The UK Short Term Accommodation Association’s (STAA) is lobbying the government for an emergency support package to help the short-term rental sector weather the storm of the coronavirus pandemic.
The STAA is in conversation with the government requesting that certain measures are introduced to provide some protection for the sector, especially inlight of the fact that many companies operating in the industry have said that they would have to consider making some employees redundant. The measures include:
Amending domestic legislation to allow the provision of refunds and price reductions as vouchers and credit notes instead of cash
The biggest issue facing short-term rental businesses is cashflow. That’s because they’ve had to issue refunds to guests cancelling bookings which drains them of cash to cover ongoing operating costs. Plus, the demand depression caused by the COVID-19 outbreak means that businesses have no guaranteed income in the near future, meaning they may struggle for viability in the longer-term due to reduced bookings.
The STAA believes that the European Union’s Directive 2015/2302 on package travel and linked travel arrangements - which covers pre-arranged package holidays and also self-customised packages - should be amended, as it forces all companies to give cash refunds if travel is restricted. It suggests that it is better to allow companies to issue refunds in the form of vouchers or credits for future use, instead of cash refunds, as this will both satisfy the consumer, and keep liquidity in the market. Moreover, it is a solution which is essentially free for the government, as it does not require payments to businesses or costs in terms of rebated taxes.
Implementing temporary solutions to address cash drainage arising from the chargeback mechanism under credit card schemes
Under current credit card schemes, property management companies bear the full financial risk exposure for services that have already been delivered by online travel agencies (OTAs) and where payment for the service has already been transferred to the short-term rental owners. This could result in a cash drain on property management companies, with the real possibility of collapse for many of them within weeks if chargebacks continue to increase and are not prevented.
Altering the Coronavirus Job Retention Scheme to keep people working through the crisis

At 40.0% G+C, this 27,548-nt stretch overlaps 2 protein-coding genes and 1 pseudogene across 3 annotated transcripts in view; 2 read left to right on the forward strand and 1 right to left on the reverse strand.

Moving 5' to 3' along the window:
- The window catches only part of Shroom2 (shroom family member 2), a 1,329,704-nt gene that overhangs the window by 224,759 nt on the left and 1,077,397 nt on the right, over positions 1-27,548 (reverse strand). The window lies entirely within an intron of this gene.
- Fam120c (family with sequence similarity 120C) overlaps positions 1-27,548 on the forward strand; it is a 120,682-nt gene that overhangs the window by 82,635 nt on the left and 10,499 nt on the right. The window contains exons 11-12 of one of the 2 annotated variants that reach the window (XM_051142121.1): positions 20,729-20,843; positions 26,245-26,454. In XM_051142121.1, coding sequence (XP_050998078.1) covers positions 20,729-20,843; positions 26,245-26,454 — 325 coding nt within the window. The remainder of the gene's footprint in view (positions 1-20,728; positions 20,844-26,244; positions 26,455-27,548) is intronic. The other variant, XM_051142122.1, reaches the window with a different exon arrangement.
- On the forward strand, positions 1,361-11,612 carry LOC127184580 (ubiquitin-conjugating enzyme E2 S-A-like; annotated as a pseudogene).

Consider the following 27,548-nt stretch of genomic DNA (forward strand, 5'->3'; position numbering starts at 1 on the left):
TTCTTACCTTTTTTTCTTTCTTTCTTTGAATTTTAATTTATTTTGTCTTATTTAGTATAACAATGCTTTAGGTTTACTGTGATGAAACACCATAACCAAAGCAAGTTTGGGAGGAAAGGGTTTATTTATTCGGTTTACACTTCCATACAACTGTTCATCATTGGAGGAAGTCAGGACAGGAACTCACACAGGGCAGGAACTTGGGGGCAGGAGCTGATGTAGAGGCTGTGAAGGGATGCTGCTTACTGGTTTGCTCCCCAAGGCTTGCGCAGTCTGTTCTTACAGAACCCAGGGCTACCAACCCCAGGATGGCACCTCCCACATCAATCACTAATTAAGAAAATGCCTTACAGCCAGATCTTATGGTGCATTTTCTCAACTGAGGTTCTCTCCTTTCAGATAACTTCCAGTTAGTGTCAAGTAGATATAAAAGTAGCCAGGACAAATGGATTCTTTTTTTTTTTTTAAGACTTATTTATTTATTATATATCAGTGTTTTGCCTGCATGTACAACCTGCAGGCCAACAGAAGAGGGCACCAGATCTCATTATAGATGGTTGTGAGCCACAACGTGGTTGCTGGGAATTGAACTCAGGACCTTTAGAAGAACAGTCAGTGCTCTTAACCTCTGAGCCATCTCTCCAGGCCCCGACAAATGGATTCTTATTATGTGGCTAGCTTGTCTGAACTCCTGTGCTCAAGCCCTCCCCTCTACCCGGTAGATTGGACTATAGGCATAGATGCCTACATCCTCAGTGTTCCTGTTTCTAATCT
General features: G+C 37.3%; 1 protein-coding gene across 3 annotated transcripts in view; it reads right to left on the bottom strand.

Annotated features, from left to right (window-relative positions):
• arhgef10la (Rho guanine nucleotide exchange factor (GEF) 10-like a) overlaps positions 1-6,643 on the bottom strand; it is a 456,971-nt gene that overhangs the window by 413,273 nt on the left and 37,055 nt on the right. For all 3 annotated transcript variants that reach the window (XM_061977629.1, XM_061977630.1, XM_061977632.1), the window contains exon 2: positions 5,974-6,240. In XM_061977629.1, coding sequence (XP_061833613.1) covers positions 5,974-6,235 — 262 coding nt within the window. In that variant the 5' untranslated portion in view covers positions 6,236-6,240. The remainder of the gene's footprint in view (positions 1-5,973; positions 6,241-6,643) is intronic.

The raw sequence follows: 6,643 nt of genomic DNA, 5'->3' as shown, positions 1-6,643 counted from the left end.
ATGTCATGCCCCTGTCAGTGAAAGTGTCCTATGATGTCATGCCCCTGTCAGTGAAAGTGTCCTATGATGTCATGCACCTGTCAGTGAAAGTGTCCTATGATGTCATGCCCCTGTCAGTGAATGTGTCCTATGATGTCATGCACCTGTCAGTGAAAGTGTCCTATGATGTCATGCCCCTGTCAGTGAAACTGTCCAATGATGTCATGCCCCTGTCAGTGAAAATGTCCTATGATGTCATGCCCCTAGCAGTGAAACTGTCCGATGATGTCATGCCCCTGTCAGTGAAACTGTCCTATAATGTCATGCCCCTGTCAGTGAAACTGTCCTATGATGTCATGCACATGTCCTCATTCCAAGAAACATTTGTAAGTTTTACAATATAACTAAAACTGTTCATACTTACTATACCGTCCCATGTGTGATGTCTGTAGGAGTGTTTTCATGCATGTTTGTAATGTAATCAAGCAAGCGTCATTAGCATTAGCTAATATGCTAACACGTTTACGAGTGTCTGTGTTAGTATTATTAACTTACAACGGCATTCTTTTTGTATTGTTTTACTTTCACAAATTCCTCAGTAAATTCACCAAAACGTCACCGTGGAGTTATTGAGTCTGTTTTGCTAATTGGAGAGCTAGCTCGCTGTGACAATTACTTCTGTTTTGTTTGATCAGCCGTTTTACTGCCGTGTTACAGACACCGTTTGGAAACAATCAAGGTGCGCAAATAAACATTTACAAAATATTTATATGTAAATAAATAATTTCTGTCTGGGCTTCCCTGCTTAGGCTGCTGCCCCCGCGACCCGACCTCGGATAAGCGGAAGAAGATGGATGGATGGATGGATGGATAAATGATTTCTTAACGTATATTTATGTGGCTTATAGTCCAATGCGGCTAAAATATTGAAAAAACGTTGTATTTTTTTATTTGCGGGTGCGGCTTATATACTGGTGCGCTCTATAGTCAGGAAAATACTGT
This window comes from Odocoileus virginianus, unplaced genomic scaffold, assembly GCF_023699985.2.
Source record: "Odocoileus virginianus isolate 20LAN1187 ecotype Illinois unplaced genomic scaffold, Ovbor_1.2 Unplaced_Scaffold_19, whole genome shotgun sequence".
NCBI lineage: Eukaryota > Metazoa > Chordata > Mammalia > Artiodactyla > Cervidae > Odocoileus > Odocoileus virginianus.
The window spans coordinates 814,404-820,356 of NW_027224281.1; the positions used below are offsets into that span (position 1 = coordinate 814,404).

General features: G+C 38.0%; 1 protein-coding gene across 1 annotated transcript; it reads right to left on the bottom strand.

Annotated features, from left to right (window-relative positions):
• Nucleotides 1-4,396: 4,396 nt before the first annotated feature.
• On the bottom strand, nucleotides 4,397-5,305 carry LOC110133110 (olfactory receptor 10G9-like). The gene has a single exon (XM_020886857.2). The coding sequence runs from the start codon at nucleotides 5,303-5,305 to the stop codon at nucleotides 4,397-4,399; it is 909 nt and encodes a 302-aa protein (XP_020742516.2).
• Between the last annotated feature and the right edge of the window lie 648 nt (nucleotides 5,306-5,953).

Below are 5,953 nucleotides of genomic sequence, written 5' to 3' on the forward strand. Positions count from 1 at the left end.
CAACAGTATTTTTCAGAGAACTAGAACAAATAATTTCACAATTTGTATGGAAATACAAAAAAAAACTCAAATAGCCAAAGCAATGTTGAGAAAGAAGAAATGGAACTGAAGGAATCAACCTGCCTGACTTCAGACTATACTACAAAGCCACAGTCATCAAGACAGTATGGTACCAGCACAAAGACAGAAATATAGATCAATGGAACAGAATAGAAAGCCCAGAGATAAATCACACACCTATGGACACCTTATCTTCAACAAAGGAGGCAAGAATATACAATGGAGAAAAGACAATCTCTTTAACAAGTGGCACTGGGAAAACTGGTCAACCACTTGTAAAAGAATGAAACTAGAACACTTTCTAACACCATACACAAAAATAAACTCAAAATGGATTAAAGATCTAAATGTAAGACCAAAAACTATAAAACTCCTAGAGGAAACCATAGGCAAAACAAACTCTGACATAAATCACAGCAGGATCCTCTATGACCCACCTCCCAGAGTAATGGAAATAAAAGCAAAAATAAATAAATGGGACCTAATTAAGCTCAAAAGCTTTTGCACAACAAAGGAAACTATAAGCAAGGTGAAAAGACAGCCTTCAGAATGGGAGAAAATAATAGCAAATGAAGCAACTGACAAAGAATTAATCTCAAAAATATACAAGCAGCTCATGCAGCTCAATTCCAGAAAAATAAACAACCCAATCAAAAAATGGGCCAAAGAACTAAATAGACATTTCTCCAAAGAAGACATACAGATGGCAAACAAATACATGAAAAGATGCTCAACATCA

The STAA believes that the requirement outlined in the Coronavirus Job Retention Scheme to ‘furlough’ employees and keep them on the payroll rather than making them redundant, can encourage businesses to reduce activity at a time when the industry needs to be, managing customer cancellations, providing meaningful work for people and preparing for the recovery.
It suggests that the Employment Retention Scheme should, instead, be directly applied to companies that are facing a significant drop in revenues to ensure that their staff are able to remain in work through the duration of the crisis and help with the speed of recovery.
Issuing guidance to ensure that company directors are not obliged to personally guarantee loans
Under the Coronavirus Business Interruption Loan Scheme, small and medium sized enterprises can access up to £5m in government-backed loans. Whilst the STAA welcomes this, it remains concerned by widespread reports that banks are insisting on personal guarantees for the loans from business owners, including, but not limited to, property such as second homes and savings.
According to the STAA, this policy puts business owners in a very difficult position as it potentially puts their family’s financial security at risk.
Many business owners may choose not to access the Business Interruption Loan Scheme for this reason and thereby face the risk of closure. The STAA calls for government guidance to be issued to lenders stating that personal guarantees for emergency loans should not be required.
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